Marcy peak in our sights, up we went.  Distances can be deceiving. It was probably a good mile before we finally reached the peak.  The ascent was relatively uneventful, which is a good thing, but thoroughly enjoyable.  My fear of heights notwithstanding, there were some nervous moments, but up we went.  Within about a quarter mile of the peak we were overtaken by a family with small children (that's always encouraging!) that continued on to the summit.  The approximately seven year old girl with her back pack that carried her stuffed animal.  We arrived at the peak shortly after them, a little after 0830, and so were the second party to summit Marcy that morning.  We spent some time on the peak enjoying our accomplishment, the beautiful weather and views, and to share trail stories with the other party on the peak. 

Money Shots: Mount Marcy (13) - Summit 2006-08-26 08:35 EDT

Marcy! The Big Kahuna! And 33 peaks to go...

Mount Skylight and clouds:  After surveying the views we pushed over the peak to Schofield Cobble and down to the Four Corners.  Down. Down. And every step of the way knowing we were going to have to reclaim all of those steps down to return to camp.  From Four Corners we pushed up to Skylight.  Kristy thought to bring a rock with her to place on one of the cairns.  I forgot.  So I blame myself for the weather that followed.  It grew progressively more cloudy as we summitted Skylight and we reached the peak at about 1010.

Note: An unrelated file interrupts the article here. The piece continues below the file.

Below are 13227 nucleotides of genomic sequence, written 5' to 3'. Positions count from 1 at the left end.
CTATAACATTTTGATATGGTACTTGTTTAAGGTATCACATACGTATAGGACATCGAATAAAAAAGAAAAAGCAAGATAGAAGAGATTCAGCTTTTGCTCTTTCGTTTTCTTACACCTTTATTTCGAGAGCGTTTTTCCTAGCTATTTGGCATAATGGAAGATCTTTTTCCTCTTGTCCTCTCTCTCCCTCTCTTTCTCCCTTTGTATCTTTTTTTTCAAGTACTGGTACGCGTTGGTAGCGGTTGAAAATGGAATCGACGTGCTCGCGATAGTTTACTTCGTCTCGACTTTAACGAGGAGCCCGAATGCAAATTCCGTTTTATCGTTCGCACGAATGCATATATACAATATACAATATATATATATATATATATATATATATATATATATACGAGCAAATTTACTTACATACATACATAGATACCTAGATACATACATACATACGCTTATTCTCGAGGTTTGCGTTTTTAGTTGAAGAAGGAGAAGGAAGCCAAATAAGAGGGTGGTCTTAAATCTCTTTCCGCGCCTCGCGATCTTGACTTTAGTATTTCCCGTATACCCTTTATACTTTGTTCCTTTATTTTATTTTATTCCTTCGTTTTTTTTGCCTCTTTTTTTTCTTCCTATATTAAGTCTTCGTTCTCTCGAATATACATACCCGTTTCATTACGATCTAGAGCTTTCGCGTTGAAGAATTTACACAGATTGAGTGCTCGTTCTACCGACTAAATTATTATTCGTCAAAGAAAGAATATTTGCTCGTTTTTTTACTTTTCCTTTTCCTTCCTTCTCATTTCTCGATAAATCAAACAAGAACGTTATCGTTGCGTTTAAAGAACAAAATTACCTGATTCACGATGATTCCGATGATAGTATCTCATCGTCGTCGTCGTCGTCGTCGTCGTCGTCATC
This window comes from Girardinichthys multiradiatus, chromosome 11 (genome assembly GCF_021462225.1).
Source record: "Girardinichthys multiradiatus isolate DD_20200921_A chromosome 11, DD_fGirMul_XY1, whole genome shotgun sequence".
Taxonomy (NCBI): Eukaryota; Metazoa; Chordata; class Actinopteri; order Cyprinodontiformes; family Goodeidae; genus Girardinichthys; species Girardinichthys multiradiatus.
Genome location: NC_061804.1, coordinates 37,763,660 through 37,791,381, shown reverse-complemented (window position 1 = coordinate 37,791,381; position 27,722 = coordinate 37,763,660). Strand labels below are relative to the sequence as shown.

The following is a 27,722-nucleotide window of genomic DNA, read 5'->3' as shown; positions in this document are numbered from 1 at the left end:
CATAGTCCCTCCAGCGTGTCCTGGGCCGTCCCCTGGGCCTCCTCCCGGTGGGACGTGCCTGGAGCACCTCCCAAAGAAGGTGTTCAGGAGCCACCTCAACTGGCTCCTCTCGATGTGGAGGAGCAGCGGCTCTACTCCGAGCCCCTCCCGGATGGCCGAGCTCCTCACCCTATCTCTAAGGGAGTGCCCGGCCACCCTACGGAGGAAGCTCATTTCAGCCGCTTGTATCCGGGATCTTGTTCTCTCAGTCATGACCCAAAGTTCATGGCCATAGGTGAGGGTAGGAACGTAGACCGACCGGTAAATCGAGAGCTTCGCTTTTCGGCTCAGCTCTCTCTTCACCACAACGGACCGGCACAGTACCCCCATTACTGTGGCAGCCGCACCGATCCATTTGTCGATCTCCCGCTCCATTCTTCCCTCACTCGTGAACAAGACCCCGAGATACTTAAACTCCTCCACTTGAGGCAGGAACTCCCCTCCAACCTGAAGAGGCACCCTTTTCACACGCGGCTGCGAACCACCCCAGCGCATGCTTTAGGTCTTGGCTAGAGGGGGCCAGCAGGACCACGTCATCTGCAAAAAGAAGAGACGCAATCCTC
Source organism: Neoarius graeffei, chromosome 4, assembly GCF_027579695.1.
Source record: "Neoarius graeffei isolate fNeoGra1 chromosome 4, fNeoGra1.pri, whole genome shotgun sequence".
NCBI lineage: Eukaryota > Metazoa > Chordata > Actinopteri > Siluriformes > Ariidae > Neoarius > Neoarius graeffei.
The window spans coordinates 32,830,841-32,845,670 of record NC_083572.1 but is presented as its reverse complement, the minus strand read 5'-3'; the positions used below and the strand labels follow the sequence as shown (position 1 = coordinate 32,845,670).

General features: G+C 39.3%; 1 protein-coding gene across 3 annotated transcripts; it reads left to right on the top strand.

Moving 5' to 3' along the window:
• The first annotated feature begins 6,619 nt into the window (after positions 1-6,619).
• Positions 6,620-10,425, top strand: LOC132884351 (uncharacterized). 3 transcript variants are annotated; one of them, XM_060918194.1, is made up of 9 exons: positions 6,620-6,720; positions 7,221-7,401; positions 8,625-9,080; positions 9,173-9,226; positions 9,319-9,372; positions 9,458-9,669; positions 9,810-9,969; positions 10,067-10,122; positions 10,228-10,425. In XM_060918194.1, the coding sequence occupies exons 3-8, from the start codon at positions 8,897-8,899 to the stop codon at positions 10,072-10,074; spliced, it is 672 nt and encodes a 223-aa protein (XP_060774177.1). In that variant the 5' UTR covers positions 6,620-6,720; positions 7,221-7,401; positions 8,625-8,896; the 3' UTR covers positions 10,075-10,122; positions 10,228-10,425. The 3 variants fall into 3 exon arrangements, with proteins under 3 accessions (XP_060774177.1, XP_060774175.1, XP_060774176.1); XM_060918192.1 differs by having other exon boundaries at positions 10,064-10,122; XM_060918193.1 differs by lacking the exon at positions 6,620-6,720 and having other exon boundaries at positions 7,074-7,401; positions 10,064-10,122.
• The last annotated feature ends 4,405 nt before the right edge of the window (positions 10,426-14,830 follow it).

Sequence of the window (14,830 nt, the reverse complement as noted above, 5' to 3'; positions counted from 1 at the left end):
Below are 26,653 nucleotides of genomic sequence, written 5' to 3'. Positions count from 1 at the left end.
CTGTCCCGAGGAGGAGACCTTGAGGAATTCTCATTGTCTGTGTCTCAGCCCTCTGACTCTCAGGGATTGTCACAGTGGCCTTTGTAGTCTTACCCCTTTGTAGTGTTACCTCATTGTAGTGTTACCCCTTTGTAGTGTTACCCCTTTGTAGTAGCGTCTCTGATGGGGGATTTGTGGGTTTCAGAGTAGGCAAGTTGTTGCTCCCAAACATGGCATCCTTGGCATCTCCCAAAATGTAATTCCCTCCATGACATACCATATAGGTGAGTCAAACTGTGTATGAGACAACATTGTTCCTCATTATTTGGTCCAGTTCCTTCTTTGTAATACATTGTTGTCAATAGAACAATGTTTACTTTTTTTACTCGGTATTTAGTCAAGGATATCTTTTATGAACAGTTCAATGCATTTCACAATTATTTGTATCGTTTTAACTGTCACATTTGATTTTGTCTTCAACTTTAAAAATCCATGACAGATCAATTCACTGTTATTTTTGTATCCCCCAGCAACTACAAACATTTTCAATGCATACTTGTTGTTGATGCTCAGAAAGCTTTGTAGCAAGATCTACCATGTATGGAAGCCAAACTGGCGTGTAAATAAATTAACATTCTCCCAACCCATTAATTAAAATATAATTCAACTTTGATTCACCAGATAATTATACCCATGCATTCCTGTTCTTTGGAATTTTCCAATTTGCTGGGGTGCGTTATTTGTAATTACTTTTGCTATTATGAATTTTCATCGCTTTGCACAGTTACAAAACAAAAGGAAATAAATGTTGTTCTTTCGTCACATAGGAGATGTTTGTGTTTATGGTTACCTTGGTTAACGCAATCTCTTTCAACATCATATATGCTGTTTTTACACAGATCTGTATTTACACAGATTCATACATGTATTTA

Money Shots: Mount Skylight (14) - Summit 2006-08-26 10:10 EDT

After a little refreshment on Skylight we headed back down to Four Corners.  From Four Corners we headed off to Tear of the Clouds for the herd path to Gray Peak.  We stopped at Tear of the Clouds to pump water and enjoy the scenery, reflecting on Teddy Roosevelt's time there in 1901 after summiting Marcy, where he learned that McKinley's condition had worsened.  Concerned about time, I decided we would stop for pictures at Tear of the Clouds on the way back.  Our initial plan had been to push over Gray Peak for the shorter trip back to Marcy, but the family we visited on Marcy advised strongly against that route, stating that the bushwhack was difficult enough that the trip back down the herd path to Four Corners was far easier.  So up we went.  Our second herd path, we were pleased that we spent little if any time searching for the way forward.  There were some rogh scrambles along the way, but nothing too difficult.  We pushed up to the peak and arrived at about 1230.

Money Shots: Gray Peak (15) - Summit 2006-08-26 12:30 EDT